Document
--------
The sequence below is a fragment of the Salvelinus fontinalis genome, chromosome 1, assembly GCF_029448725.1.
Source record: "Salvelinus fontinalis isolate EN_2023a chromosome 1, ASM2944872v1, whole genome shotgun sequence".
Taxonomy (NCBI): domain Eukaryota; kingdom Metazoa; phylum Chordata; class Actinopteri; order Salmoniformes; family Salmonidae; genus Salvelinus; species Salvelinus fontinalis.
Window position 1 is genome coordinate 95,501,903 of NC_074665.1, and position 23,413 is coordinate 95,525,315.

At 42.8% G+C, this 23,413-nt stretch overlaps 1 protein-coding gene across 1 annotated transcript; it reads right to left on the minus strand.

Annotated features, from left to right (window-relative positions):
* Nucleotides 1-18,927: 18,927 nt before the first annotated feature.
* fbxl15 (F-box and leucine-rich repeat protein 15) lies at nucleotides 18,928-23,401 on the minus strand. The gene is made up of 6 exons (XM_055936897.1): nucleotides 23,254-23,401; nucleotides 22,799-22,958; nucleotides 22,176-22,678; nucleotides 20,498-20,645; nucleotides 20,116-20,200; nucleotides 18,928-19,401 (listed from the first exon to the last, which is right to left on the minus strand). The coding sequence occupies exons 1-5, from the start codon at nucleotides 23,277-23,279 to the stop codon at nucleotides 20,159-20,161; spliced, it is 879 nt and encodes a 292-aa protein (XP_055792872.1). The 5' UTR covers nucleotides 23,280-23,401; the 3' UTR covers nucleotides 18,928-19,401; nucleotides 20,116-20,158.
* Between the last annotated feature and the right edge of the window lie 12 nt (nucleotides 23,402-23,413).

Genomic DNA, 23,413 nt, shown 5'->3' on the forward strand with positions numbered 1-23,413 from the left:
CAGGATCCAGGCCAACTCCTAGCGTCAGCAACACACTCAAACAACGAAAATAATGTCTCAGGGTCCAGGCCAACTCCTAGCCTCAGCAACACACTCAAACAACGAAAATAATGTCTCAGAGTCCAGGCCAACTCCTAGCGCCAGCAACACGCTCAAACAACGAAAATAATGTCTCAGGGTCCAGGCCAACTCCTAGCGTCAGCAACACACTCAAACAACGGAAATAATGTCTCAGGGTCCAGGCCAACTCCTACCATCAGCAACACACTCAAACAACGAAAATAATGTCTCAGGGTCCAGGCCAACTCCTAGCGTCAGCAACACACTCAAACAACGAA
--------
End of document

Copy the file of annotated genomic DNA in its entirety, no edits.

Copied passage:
The sequence below is a fragment of the Salvelinus fontinalis genome, chromosome 1, assembly GCF_029448725.1.
Source record: "Salvelinus fontinalis isolate EN_2023a chromosome 1, ASM2944872v1, whole genome shotgun sequence".
Taxonomy (NCBI): domain Eukaryota; kingdom Metazoa; phylum Chordata; class Actinopteri; order Salmoniformes; family Salmonidae; genus Salvelinus; species Salvelinus fontinalis.
Window position 1 is genome coordinate 95,501,903 of NC_074665.1, and position 23,413 is coordinate 95,525,315.

At 42.8% G+C, this 23,413-nt stretch overlaps 1 protein-coding gene across 1 annotated transcript; it reads right to left on the minus strand.

Annotated features, from left to right (window-relative positions):
* Nucleotides 1-18,927: 18,927 nt before the first annotated feature.
* fbxl15 (F-box and leucine-rich repeat protein 15) lies at nucleotides 18,928-23,401 on the minus strand. The gene is made up of 6 exons (XM_055936897.1): nucleotides 23,254-23,401; nucleotides 22,799-22,958; nucleotides 22,176-22,678; nucleotides 20,498-20,645; nucleotides 20,116-20,200; nucleotides 18,928-19,401 (listed from the first exon to the last, which is right to left on the minus strand). The coding sequence occupies exons 1-5, from the start codon at nucleotides 23,277-23,279 to the stop codon at nucleotides 20,159-20,161; spliced, it is 879 nt and encodes a 292-aa protein (XP_055792872.1). The 5' UTR covers nucleotides 23,280-23,401; the 3' UTR covers nucleotides 18,928-19,401; nucleotides 20,116-20,158.
* Between the last annotated feature and the right edge of the window lie 12 nt (nucleotides 23,402-23,413).

Genomic DNA, 23,413 nt, shown 5'->3' on the forward strand with positions numbered 1-23,413 from the left:
CAGGATCCAGGCCAACTCCTAGCGTCAGCAACACACTCAAACAACGAAAATAATGTCTCAGGGTCCAGGCCAACTCCTAGCCTCAGCAACACACTCAAACAACGAAAATAATGTCTCAGAGTCCAGGCCAACTCCTAGCGCCAGCAACACGCTCAAACAACGAAAATAATGTCTCAGGGTCCAGGCCAACTCCTAGCGTCAGCAACACACTCAAACAACGGAAATAATGTCTCAGGGTCCAGGCCAACTCCTACCATCAGCAACACACTCAAACAACGAAAATAATGTCTCAGGGTCCAGGCCAACTCCTAGCGTCAGCAACACACTCAAACAACGAA